2017 Changes to VAT relief on adapted motor vehicles for disabled wheelchair users
Changes to VAT relief on adapted motor vehicles for disabled wheelchair users - coming in April 2017
In 2012 the Government announced they would undertake a review of VAT relief applied to adapted motor vehicles for disabled wheelchair users in response to evidence that suggested the relief had been open to fraudulent abuse. Subsequently HM Revenue and Customs (HMRC) launched a consultation in 2014 to obtain feedback on ways to reform the relief. The FLA (Finance & Leasing Association) submitted a response to the consultation here.
Following an announcement in the Autumn Statement, Government has published a policy paper outlining the changes they will be introducing as part of the Finance Bill 2017. The draft provisions can be viewed under clause 43 / page 177 here. Whilst this is a VAT issue the changes will inevitably require modifications to motor dealer sales processes and reporting when applying VAT exemption to Wheelchair Adapted Vehicles (WAV).
Overview of changes
From 1st April 2017:
- Only one vehicle can be purchased by a disabled wheelchair user every three years subject to it being stolen, written off or no longer suitable for use.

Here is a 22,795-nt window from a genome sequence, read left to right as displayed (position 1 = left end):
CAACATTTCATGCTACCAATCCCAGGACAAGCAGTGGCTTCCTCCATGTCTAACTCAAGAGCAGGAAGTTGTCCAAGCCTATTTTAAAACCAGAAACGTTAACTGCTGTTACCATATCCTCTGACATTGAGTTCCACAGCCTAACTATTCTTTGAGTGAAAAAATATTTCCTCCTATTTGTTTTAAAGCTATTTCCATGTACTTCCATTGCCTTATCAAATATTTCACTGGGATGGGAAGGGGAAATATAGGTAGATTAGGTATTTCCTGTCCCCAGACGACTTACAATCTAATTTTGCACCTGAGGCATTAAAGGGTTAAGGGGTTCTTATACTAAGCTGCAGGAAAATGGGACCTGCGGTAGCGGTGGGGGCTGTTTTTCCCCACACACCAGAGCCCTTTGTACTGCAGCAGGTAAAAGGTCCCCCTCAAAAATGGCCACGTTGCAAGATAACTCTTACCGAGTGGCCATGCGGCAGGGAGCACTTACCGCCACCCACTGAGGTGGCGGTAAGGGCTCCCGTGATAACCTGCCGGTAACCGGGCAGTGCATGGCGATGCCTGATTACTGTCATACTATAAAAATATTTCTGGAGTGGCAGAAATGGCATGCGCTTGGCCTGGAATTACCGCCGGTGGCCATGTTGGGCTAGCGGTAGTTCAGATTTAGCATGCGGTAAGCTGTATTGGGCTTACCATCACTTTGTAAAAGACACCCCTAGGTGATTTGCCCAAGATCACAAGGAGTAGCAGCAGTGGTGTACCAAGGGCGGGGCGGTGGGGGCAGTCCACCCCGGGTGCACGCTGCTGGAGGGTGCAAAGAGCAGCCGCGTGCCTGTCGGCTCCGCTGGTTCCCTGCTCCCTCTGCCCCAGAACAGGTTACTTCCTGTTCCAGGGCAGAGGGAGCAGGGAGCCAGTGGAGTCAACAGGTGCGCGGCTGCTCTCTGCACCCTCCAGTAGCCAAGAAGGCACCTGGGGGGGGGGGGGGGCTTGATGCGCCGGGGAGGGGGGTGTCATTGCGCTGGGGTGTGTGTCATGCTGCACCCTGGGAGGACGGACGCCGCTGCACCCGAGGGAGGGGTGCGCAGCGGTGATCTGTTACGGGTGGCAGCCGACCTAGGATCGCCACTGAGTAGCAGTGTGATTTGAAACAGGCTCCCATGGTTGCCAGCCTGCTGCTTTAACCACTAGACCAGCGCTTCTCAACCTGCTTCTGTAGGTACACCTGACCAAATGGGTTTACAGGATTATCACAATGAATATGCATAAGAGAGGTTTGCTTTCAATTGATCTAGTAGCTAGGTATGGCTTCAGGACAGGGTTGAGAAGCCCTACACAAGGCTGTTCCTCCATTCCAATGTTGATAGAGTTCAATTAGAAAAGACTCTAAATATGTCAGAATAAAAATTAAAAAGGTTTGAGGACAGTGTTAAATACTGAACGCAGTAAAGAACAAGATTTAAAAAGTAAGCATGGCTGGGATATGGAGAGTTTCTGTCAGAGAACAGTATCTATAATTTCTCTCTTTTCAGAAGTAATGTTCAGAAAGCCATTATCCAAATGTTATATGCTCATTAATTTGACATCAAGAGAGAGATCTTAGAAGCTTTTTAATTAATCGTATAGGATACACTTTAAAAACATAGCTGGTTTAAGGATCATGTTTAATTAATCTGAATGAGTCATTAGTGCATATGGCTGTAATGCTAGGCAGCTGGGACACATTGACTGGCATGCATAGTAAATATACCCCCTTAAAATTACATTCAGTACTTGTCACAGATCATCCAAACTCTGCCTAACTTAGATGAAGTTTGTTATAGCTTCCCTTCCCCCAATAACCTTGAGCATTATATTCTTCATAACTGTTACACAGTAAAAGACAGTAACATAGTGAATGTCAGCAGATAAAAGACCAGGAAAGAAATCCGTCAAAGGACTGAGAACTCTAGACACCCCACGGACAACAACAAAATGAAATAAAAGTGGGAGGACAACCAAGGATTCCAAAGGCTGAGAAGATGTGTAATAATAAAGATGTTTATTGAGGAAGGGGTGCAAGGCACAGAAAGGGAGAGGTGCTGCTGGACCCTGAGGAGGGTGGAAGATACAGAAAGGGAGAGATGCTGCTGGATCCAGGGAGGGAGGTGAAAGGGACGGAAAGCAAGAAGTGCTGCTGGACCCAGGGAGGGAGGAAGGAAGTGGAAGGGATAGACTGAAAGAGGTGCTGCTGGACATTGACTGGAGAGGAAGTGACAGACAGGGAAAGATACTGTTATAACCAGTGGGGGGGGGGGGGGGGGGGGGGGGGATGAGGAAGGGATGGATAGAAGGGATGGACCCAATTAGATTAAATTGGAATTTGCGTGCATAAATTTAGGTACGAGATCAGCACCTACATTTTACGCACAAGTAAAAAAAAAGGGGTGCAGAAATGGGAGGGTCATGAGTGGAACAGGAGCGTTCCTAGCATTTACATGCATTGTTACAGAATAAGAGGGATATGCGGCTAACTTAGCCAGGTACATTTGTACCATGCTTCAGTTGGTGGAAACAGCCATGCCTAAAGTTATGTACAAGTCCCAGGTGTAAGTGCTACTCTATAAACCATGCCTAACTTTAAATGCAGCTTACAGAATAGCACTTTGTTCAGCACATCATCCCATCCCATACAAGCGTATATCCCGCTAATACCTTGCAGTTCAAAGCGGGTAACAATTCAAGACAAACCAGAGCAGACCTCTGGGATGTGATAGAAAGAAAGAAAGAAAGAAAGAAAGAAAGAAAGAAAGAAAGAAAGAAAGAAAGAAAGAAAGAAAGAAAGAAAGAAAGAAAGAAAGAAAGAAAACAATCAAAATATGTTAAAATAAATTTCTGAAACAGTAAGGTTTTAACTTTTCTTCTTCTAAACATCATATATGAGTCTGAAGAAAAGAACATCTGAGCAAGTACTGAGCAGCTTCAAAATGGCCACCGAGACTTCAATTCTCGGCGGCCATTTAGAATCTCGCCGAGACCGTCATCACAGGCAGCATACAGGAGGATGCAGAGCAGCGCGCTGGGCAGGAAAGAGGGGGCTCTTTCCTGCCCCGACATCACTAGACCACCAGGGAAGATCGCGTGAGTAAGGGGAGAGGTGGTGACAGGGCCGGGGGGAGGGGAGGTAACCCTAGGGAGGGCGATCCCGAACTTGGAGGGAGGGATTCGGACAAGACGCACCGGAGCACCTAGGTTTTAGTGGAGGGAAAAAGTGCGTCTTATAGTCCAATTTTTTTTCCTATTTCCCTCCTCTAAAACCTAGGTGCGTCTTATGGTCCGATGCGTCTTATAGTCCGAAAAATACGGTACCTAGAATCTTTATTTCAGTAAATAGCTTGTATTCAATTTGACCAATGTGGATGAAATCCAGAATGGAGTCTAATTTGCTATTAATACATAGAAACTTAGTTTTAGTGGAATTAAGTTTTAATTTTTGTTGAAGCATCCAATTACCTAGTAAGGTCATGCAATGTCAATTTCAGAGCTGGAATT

- Use of the Gov.uk eligibility forms will become mandatory when claiming the relief.
- Motor dealers will be required to send information on sales of VAT relief vehicles to HMRC. The information will be specified by a public notice. We understand that HMRC are currently drafting policies on how this information will be reported and it is not clear whether they will first publish this in draft or as a final version. The current position is that this information will need to be provided within 12 months of the sale but there will be discretion for firms to provide this on an ad hoc basis, quarterly or annually.
- Section 62 penalties will apply for incorrect declarations, the equivalent to VAT chargeable on a standard rated supply. Where fraudulent intent can be established the individual can be prosecuted in a criminal court.